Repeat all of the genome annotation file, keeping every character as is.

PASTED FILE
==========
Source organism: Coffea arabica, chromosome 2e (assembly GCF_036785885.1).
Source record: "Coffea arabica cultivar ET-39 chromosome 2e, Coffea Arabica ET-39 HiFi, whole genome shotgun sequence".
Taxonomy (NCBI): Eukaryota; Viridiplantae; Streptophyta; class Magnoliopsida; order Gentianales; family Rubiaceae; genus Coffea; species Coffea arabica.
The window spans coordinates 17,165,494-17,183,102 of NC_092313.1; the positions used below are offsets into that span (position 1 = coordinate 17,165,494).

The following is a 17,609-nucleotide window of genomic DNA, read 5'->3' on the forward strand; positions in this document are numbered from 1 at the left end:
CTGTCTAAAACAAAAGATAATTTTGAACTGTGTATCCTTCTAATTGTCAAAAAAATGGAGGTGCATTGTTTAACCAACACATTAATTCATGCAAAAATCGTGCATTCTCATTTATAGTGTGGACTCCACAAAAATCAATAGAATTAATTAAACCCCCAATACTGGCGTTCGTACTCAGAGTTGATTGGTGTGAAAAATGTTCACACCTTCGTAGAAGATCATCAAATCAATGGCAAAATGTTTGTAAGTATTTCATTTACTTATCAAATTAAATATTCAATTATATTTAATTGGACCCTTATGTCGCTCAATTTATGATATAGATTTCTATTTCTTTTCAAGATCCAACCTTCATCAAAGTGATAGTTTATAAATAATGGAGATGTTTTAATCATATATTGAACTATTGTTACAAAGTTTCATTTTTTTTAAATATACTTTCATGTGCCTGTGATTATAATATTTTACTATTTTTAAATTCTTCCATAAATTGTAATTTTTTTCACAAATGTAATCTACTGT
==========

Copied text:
Source organism: Coffea arabica, chromosome 2e (assembly GCF_036785885.1).
Source record: "Coffea arabica cultivar ET-39 chromosome 2e, Coffea Arabica ET-39 HiFi, whole genome shotgun sequence".
Taxonomy (NCBI): Eukaryota; Viridiplantae; Streptophyta; class Magnoliopsida; order Gentianales; family Rubiaceae; genus Coffea; species Coffea arabica.
The window spans coordinates 17,165,494-17,183,102 of NC_092313.1; the positions used below are offsets into that span (position 1 = coordinate 17,165,494).

The following is a 17,609-nucleotide window of genomic DNA, read 5'->3' on the forward strand; positions in this document are numbered from 1 at the left end:
CTGTCTAAAACAAAAGATAATTTTGAACTGTGTATCCTTCTAATTGTCAAAAAAATGGAGGTGCATTGTTTAACCAACACATTAATTCATGCAAAAATCGTGCATTCTCATTTATAGTGTGGACTCCACAAAAATCAATAGAATTAATTAAACCCCCAATACTGGCGTTCGTACTCAGAGTTGATTGGTGTGAAAAATGTTCACACCTTCGTAGAAGATCATCAAATCAATGGCAAAATGTTTGTAAGTATTTCATTTACTTATCAAATTAAATATTCAATTATATTTAATTGGACCCTTATGTCGCTCAATTTATGATATAGATTTCTATTTCTTTTCAAGATCCAACCTTCATCAAAGTGATAGTTTATAAATAATGGAGATGTTTTAATCATATATTGAACTATTGTTACAAAGTTTCATTTTTTTTAAATATACTTTCATGTGCCTGTGATTATAATATTTTACTATTTTTAAATTCTTCCATAAATTGTAATTTTTTTCACAAATGTAATCTACTGT